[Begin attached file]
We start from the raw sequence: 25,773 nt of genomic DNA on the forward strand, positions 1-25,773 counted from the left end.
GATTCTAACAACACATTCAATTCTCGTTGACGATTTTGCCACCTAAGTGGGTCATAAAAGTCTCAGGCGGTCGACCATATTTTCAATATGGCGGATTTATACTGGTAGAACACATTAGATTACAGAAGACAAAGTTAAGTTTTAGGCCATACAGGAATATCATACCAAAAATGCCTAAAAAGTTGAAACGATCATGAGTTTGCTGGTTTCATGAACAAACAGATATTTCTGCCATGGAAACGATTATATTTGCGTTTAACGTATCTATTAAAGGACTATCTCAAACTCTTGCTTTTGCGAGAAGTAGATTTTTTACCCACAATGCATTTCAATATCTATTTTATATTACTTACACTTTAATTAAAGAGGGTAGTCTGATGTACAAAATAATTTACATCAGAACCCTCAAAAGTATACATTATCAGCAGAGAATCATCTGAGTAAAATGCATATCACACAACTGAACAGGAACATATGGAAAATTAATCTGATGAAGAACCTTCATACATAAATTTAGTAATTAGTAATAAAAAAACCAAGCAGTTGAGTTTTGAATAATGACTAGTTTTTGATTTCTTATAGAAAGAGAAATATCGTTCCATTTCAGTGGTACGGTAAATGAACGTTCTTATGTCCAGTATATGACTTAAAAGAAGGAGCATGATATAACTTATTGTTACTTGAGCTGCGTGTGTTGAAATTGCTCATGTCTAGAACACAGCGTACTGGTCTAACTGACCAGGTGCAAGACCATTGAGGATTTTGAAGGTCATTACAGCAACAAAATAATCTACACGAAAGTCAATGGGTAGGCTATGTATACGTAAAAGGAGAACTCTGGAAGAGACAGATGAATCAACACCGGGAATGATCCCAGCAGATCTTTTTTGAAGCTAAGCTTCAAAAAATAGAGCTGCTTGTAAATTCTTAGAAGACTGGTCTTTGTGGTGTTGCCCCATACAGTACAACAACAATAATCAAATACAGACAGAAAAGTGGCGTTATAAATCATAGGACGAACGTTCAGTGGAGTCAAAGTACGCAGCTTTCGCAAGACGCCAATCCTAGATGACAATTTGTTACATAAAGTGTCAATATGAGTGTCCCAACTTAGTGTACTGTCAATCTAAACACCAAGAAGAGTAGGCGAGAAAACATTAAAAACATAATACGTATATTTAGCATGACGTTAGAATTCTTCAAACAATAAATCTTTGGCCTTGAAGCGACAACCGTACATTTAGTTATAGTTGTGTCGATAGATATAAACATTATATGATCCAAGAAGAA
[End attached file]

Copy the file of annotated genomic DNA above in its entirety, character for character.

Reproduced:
We start from the raw sequence: 25,773 nt of genomic DNA on the forward strand, positions 1-25,773 counted from the left end.
GATTCTAACAACACATTCAATTCTCGTTGACGATTTTGCCACCTAAGTGGGTCATAAAAGTCTCAGGCGGTCGACCATATTTTCAATATGGCGGATTTATACTGGTAGAACACATTAGATTACAGAAGACAAAGTTAAGTTTTAGGCCATACAGGAATATCATACCAAAAATGCCTAAAAAGTTGAAACGATCATGAGTTTGCTGGTTTCATGAACAAACAGATATTTCTGCCATGGAAACGATTATATTTGCGTTTAACGTATCTATTAAAGGACTATCTCAAACTCTTGCTTTTGCGAGAAGTAGATTTTTTACCCACAATGCATTTCAATATCTATTTTATATTACTTACACTTTAATTAAAGAGGGTAGTCTGATGTACAAAATAATTTACATCAGAACCCTCAAAAGTATACATTATCAGCAGAGAATCATCTGAGTAAAATGCATATCACACAACTGAACAGGAACATATGGAAAATTAATCTGATGAAGAACCTTCATACATAAATTTAGTAATTAGTAATAAAAAAACCAAGCAGTTGAGTTTTGAATAATGACTAGTTTTTGATTTCTTATAGAAAGAGAAATATCGTTCCATTTCAGTGGTACGGTAAATGAACGTTCTTATGTCCAGTATATGACTTAAAAGAAGGAGCATGATATAACTTATTGTTACTTGAGCTGCGTGTGTTGAAATTGCTCATGTCTAGAACACAGCGTACTGGTCTAACTGACCAGGTGCAAGACCATTGAGGATTTTGAAGGTCATTACAGCAACAAAATAATCTACACGAAAGTCAATGGGTAGGCTATGTATACGTAAAAGGAGAACTCTGGAAGAGACAGATGAATCAACACCGGGAATGATCCCAGCAGATCTTTTTTGAAGCTAAGCTTCAAAAAATAGAGCTGCTTGTAAATTCTTAGAAGACTGGTCTTTGTGGTGTTGCCCCATACAGTACAACAACAATAATCAAATACAGACAGAAAAGTGGCGTTATAAATCATAGGACGAACGTTCAGTGGAGTCAAAGTACGCAGCTTTCGCAAGACGCCAATCCTAGATGACAATTTGTTACATAAAGTGTCAATATGAGTGTCCCAACTTAGTGTACTGTCAATCTAAACACCAAGAAGAGTAGGCGAGAAAACATTAAAAACATAATACGTATATTTAGCATGACGTTAGAATTCTTCAAACAATAAATCTTTGGCCTTGAAGCGACAACCGTACATTTAGTTATAGTTGTGTCGATAGATATAAACATTATATGATCCAAGAAGAA